It’s always worth keeping in mind that customers are often faced with several options when it comes to buying a product. So, if you (the retailer) chooses to market a product directly to its target audience, then you are negating the need for a third party. Plus, not only are you providing your customers with an end-to-end experience, but, you’re also retaining control over the entire customer journey, and reducing the likelihood of a customer going elsewhere to buy your products.

Over the past five years or so, DTC brands have gradually infiltrated every aspect of modern life, by finding simple products and overhauling them to suit the modern consumer. You will have heard of many of the pioneering DTC brands – like Dollar Shave Club and Simba Sleep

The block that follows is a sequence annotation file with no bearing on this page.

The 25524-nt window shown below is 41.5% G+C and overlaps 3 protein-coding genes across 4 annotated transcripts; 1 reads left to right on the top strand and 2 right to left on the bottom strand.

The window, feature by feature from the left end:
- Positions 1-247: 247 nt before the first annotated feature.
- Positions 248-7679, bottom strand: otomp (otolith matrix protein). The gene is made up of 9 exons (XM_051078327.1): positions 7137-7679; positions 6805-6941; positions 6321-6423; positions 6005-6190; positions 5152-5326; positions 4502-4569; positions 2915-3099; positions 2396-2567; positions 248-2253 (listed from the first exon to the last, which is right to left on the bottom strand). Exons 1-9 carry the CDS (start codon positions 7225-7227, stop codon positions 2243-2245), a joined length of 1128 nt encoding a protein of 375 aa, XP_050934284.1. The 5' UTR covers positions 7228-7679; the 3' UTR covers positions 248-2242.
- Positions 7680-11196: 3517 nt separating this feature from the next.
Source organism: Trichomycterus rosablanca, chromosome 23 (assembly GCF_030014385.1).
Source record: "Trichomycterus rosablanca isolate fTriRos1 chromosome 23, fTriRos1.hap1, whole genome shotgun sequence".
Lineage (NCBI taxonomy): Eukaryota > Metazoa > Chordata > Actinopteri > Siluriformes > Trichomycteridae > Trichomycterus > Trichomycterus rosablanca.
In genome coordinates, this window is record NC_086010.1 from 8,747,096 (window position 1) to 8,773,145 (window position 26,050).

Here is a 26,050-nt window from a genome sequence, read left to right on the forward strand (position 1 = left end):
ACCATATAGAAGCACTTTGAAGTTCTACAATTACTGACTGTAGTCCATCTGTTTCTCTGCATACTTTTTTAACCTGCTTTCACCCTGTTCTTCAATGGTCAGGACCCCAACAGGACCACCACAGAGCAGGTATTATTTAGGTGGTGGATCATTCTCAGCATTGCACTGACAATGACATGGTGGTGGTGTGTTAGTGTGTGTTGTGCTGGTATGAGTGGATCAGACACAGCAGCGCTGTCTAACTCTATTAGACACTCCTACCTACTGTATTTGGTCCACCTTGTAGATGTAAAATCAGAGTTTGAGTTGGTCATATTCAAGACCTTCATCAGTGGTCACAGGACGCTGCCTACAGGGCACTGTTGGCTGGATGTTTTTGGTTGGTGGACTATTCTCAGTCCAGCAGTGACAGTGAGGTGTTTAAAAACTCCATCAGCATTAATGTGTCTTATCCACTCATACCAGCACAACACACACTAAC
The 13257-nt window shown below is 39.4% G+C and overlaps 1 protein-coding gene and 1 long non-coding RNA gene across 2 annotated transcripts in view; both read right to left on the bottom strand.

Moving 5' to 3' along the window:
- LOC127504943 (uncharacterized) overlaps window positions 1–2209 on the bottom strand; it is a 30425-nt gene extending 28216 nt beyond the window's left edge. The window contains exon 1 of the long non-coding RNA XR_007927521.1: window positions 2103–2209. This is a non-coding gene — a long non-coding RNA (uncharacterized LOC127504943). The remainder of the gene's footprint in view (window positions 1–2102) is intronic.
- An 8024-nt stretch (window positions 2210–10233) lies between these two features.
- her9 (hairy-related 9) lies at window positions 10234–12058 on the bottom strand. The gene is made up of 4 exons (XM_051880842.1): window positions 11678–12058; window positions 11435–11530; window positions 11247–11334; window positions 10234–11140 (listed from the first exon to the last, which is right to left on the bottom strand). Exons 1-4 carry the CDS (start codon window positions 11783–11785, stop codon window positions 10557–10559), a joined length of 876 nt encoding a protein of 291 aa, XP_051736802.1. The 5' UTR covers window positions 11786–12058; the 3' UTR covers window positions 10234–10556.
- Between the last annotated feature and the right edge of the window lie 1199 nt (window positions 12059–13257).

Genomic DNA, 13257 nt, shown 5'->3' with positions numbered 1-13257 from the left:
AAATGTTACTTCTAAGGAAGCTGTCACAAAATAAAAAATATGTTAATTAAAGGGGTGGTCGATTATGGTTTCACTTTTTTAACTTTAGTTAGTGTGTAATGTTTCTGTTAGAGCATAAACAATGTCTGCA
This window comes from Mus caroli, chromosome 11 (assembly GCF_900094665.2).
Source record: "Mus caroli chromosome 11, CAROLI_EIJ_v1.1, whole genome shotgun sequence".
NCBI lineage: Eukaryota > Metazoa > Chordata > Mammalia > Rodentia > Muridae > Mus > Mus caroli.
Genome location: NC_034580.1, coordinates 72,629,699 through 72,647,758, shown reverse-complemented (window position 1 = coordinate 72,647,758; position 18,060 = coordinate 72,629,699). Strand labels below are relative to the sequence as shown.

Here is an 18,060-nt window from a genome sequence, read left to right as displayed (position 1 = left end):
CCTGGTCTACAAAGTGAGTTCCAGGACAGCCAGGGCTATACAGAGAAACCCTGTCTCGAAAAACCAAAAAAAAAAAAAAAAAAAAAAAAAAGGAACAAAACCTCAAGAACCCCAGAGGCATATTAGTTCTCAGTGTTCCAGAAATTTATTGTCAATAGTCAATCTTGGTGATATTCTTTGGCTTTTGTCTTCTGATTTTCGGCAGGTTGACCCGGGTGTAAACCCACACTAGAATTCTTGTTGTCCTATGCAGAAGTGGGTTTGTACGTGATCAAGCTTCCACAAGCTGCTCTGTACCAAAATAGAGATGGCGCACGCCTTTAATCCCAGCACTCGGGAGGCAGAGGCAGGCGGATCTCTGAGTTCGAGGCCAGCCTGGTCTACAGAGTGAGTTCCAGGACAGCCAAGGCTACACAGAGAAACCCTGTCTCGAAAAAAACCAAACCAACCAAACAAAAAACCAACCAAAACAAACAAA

Meet the brands embracing DTC

Even pre-COVID, DTC brands were redefining retail. And, while some DTC brands came into their own during lockdown, it’s probably no surprise to find out that some big-name brands also had to make the switch to DTC, to stay relevant.

During the height of lockdown, you couldn’t just go out and buy a product – making it the perfect time for DTC brands to try and crack new audiences. Here are some of the brands leading the way…

Nike

Nike’s switch to DTC wasn’t unsurprising by any means (lockdown just brought it forward). It reported losses of more than $790m in Q4 after its stores had to close, which forced its hand with the strategy change. 

By streamlining operations, (unfortunately) cutting staff and putting more effort into a data-driven customer experience, Nike managed to boost sales by more than 30% during lockdown. And, with digital sales skyrocketing by more than 75% at the height of the pandemic, this change in strategy worked.